Winterthur, near the Pennsylvania border, was the home of the du Ponts of Delaware, for decades. The original house built in 1839 was a modest twelve rooms; now they claim 175, although the entire wing on the right seems to be administrative offices for the museum and gardens. Most of the expansion was done by Henry Francis du Pont, born in the house in 1880, or his father. Henry Francis became a major collector of ‘Americana’ and needed a place to store his stuff.
The special exhibit that was going on when we were there was soup tureens; most of which weren’t owned by the du Ponts. Someone had a sense of humor.
The furniture, in general, wasn’t used by the family but was collected by Henry Francis and arranged in period appropriate settings. For the most part, kids weren’t allowed in his display rooms and no one sat in the chairs. The dining room and the hallway with the staircase in the photos were used by the family. The hallway, I think, was the original entry hall but there have been so many remodelings that I lost track of where I was.
The family had enough table settings to use a different one every week of the year but that isn’t the way there were chosen. Before any major dinner party, Mrs. du Pont met with the head gardener and picked the dishes and napkins that coordinated with the available flowers.
The Chinese room used hand-painted wallpaper from a period when all things Chinsese were in vogue in Europe. It was one of the rooms from which kids were banned.
The unfinished painting, by Benjamin West, is the signing of the Treaty of Paris, which ended the American Revolution and recognized the United States as a sovereign nation. The painting includes John Jay, John Adams, Benjamin Franklin, and a couple other Americans. It was never finished because the British delegation declined to pose.
Delaware isn’t big enough to have a twenty-five mile trail for us to ride so we rode three, which added up to 52, but a few of those miles were in Maryland.
First, there was the Michael Castle Trail, which went from Delaware City more or less west along the Chesapeake and Delaware Canal. It had its challenges (crushed stone, along a canal, and a couple significant grade changes with switchbacks) but we did ok.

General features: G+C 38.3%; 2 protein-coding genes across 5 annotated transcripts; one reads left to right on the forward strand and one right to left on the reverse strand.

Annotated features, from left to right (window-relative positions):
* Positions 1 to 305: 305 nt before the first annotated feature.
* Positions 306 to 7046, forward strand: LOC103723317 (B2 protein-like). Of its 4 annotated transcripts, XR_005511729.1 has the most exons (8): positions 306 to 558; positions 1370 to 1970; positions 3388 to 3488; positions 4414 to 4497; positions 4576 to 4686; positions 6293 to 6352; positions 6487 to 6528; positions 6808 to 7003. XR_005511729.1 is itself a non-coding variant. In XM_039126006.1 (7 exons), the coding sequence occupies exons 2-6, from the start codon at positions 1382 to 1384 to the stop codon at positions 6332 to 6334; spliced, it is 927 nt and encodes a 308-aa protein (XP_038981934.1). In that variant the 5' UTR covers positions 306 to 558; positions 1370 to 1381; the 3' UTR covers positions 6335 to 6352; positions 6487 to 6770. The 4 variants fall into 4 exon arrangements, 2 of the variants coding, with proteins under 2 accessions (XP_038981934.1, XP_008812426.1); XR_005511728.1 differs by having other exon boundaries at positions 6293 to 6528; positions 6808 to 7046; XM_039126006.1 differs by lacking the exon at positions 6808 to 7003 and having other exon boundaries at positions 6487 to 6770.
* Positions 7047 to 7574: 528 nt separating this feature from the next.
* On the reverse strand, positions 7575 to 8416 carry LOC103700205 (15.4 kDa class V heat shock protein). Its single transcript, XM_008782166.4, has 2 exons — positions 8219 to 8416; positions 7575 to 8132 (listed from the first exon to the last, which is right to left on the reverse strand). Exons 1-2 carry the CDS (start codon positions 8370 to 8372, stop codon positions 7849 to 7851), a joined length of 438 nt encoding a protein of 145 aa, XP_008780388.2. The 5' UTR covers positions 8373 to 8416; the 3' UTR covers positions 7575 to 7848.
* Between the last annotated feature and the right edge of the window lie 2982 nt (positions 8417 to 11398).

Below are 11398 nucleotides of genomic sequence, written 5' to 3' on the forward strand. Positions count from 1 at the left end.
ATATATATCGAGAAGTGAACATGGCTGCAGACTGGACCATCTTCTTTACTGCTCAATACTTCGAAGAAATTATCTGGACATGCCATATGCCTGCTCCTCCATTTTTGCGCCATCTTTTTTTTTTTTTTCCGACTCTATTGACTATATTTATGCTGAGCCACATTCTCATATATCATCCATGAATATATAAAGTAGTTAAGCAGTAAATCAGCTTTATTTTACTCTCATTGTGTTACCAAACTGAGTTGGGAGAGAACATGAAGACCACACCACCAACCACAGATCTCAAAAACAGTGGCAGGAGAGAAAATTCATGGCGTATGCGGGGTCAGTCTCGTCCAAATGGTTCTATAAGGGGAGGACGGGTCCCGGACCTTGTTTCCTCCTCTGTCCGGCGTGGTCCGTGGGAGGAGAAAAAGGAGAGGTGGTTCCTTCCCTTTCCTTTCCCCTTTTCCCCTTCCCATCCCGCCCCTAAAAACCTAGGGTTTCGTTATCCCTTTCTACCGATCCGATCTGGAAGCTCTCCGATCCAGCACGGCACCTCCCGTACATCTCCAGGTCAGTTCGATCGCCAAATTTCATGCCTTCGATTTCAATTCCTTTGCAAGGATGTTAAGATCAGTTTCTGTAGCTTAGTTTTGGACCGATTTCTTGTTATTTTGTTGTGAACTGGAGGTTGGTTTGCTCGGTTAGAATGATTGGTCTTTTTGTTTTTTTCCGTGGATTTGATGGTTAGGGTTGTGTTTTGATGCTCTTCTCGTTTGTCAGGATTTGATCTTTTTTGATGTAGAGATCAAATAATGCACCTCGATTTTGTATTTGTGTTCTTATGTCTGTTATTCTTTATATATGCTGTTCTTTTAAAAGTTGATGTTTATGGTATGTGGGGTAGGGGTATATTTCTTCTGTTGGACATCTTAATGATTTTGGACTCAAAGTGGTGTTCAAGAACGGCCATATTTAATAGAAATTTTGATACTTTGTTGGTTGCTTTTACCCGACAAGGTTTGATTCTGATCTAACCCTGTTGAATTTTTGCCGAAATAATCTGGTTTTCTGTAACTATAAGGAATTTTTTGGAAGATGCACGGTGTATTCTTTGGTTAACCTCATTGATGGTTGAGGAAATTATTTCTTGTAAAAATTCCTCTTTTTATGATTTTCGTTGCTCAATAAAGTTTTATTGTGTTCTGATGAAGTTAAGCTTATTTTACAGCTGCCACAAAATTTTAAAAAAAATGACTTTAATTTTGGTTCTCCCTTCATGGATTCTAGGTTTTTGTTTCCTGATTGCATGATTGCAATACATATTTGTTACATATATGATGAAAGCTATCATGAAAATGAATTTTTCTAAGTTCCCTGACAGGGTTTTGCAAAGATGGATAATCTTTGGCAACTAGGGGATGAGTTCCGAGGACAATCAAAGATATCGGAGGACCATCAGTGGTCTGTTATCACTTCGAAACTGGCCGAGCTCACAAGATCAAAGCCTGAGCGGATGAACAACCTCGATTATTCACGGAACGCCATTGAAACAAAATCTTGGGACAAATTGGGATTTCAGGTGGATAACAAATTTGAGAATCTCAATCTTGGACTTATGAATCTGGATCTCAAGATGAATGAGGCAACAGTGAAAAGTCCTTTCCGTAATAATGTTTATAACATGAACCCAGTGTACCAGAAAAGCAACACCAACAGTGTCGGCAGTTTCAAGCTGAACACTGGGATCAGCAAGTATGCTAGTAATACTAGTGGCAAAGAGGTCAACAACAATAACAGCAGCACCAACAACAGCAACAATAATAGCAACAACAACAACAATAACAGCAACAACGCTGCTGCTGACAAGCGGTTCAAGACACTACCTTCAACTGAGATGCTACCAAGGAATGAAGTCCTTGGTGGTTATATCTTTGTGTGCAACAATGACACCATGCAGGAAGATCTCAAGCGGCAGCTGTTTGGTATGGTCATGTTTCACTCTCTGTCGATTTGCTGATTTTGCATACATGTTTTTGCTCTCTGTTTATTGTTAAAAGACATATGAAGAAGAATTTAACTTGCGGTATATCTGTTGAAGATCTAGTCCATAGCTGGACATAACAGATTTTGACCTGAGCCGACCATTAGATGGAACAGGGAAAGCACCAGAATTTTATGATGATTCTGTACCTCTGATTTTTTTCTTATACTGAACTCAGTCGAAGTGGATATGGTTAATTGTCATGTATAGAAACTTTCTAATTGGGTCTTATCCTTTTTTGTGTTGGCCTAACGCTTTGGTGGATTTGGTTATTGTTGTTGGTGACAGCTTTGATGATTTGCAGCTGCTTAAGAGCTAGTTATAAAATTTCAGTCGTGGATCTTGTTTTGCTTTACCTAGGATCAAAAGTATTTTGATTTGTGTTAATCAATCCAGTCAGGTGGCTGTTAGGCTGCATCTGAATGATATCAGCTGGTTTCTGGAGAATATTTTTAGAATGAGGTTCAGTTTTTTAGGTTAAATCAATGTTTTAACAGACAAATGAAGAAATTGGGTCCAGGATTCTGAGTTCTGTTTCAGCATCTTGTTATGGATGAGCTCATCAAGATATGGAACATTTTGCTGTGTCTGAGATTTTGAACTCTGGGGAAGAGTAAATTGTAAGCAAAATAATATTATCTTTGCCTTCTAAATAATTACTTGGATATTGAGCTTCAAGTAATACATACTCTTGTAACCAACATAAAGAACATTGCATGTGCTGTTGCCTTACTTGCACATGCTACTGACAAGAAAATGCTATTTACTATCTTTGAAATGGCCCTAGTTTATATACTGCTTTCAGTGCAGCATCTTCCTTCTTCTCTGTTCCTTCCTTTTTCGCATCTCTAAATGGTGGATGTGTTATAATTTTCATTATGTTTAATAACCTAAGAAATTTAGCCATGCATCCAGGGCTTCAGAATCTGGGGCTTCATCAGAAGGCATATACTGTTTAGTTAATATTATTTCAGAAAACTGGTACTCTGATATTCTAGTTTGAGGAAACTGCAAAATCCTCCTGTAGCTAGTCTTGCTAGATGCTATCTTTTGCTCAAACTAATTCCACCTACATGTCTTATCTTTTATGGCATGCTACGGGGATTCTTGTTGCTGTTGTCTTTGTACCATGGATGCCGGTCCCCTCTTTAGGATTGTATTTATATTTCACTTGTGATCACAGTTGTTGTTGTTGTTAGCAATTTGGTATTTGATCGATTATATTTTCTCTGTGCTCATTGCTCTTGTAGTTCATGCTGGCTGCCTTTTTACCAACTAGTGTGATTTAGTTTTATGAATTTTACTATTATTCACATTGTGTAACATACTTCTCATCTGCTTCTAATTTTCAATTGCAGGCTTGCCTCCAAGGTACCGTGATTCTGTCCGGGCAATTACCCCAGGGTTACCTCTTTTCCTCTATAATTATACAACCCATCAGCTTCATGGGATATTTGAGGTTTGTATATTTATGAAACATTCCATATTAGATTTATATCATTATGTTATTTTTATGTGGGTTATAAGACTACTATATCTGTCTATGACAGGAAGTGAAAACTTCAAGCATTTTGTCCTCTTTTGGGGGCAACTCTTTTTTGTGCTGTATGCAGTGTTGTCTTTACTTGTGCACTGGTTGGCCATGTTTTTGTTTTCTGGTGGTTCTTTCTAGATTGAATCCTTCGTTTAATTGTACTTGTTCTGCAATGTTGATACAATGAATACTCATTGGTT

We stumbled across the dedication ceremony for a Dero repair station. It was sponsored by a trail-side restaurant called The Grain. They welcomed us in, partly because we knew more about their repair station than they did. (Dero is a Minneapolis company that makes bike racks, repair stations, etc.)
Second, there was the Jack Markel Trail, a brand new trail mostly in Wilmington along the Christiana River. While it is a city trail, we had no trouble following it. It had some interesting and/or bizarre street art.
There was a collection of bird houses for birds that prefer multi-family and residences with architectural significance.
One park is dedicated Delaware’s role in the Underground Railroad in general and, more specifically, Harriet Tubman
Third, there was the Gordon’s Pond Trail in the “Beach” area on the ocean at the south end, specifically Rehoboth Beach. We saw a lot more sand and marsh than we did ocean. There was a trail labeled “overlook” that looked interesting but there was a park official who took exception to our taking that fork and went to great lengths to explain exactly what I should do and where I should go.
On our way to Maryland officially, we stopped by a history museum and an aviation museum. The one-room school wasn’t quite right but felt vaguely familiar. I’m not sure how that class schedule would work.
There was a time that I knew airplanes like other boys knew cars or baseball players but the planes have moved on. Now I barely know a B-29 from a B-24 or a B-25 from a B-26. (The B-24 and 29 both have four engines; the B-25 and 26 have two. The B-24 and 25 have two tail fins; the B-26 and 29 have singles. My pictures are probably the 24 and 26 but I’m not sure now. The last picture is a C-5, which is way after my time.)
The museum did have one C-130, not shown, which is a prop cargo carrier that has been in production for the past 65 years. Once when door knocking with my state representation, Jean Wagenius, a C-130 took off over us. (We were in south Minneapolis, after all.) Mostly out of habit, I said, “C-130 Hercules.” Jean glanced up and said, “C-130H.” Nobody had ever corrected me on these things, right or not, but Rep. Wagenius knew more than I did because she had once flown across the Mediterranean on a C-130H to a maternity hospital when Dwight was stationed in North Africa and Jean was expecting their first son.
(I may have the ‘H’ wrong but who’s going to correct me?)
An interesting trivia point about Delaware is that in 1682 the Duke of York gave William Penn all the land in a twelve mile circle around the court house in New Castle. A segment of about 120° of this circle is the border with Pennsylvania.
Among other things, this means Delaware is about 12 miles across, so it was hard to find a 50-mile ride but it wasn’t that hard to bike border to border.